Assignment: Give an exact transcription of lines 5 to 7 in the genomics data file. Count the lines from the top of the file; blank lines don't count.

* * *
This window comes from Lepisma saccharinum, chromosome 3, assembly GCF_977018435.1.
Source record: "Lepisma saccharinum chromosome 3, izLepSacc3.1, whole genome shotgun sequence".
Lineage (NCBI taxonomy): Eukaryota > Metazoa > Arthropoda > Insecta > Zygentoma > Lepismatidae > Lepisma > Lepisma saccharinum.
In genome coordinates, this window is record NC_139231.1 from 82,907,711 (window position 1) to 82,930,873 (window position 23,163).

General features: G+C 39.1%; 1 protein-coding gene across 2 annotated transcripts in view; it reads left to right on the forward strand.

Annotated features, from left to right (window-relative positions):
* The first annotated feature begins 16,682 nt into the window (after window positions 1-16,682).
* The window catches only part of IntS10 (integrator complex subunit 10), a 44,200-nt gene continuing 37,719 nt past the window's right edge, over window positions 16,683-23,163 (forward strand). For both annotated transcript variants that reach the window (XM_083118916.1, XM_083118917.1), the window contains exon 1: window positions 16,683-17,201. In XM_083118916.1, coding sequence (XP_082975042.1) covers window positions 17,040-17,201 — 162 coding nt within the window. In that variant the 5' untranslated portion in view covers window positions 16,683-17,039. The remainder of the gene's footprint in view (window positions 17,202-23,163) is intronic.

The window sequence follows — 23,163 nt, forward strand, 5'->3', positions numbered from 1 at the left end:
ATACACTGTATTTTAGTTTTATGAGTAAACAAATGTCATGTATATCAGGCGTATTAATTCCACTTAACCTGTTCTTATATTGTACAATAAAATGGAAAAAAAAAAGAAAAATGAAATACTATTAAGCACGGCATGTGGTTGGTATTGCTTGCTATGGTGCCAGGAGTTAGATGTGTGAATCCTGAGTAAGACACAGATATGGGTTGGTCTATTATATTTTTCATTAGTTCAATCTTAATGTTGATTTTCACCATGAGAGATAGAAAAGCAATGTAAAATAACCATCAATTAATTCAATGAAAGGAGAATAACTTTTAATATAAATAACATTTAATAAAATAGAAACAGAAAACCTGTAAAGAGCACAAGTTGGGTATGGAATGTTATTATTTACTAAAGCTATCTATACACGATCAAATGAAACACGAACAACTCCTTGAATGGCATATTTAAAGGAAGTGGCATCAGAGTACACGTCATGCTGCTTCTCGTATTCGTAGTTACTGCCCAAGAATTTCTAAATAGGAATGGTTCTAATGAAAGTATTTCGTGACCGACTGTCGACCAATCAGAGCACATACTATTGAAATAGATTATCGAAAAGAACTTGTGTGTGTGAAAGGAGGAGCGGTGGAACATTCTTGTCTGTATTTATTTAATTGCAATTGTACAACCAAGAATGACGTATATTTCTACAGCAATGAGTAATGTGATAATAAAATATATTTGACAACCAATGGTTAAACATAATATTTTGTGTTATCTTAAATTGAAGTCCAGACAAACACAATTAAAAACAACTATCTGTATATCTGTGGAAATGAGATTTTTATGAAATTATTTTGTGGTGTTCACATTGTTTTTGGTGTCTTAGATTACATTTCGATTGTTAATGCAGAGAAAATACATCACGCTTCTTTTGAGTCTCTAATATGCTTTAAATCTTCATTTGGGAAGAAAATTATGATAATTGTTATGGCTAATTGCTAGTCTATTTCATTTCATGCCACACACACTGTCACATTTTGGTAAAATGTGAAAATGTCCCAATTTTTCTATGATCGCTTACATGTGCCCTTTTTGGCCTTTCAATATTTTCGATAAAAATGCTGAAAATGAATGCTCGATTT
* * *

General features: G+C 39.1%; 1 protein-coding gene across 2 annotated transcripts in view; it reads left to right on the forward strand.

Annotated features, from left to right (window-relative positions):
* The first annotated feature begins 16,682 nt into the window (after window positions 1-16,682).